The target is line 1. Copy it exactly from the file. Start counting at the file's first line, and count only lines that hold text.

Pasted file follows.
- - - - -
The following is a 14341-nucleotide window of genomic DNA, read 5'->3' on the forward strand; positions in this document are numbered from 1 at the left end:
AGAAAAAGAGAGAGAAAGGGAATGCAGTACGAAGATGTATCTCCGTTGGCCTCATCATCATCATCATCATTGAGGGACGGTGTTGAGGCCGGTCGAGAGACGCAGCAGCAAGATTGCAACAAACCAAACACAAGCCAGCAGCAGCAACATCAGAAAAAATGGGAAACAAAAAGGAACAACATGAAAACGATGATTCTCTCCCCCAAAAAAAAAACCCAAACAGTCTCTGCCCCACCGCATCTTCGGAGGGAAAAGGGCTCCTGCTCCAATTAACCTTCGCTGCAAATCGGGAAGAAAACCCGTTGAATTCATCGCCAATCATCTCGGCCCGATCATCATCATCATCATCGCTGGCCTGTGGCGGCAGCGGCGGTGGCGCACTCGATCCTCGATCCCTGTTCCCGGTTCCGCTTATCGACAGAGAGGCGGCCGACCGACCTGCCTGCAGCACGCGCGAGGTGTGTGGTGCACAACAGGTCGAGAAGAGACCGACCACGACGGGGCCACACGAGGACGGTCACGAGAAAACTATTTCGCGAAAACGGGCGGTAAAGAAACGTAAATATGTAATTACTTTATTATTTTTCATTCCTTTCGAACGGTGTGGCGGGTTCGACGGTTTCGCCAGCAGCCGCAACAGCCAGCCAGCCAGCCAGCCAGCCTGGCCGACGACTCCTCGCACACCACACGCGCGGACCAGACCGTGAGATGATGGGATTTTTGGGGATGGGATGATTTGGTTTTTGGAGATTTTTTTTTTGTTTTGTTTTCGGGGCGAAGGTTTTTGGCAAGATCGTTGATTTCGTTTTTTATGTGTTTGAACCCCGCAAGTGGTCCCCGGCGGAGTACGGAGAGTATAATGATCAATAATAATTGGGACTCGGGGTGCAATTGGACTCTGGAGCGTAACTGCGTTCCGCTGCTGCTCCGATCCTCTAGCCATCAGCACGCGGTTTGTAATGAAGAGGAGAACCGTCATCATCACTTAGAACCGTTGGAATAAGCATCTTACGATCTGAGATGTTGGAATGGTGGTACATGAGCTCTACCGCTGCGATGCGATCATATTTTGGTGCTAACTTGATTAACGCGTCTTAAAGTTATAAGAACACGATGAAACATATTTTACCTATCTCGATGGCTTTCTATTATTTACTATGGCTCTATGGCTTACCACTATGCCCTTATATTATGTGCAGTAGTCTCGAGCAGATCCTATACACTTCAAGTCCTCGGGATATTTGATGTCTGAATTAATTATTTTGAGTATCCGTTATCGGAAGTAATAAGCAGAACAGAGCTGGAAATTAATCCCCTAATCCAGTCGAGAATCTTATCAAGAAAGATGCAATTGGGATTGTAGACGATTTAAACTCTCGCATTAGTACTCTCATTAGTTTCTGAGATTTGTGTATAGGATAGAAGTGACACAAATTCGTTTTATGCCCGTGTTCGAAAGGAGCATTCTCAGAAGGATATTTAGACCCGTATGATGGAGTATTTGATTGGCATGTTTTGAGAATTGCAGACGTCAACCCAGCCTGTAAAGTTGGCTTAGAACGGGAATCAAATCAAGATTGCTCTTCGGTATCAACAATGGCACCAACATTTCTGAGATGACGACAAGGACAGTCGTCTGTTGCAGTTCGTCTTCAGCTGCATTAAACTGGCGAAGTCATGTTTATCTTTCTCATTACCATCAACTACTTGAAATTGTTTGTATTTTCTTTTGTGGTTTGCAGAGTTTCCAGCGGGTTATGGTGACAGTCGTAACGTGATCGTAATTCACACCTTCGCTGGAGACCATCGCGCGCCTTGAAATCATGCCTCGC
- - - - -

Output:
The following is a 14341-nucleotide window of genomic DNA, read 5'->3' on the forward strand; positions in this document are numbered from 1 at the left end: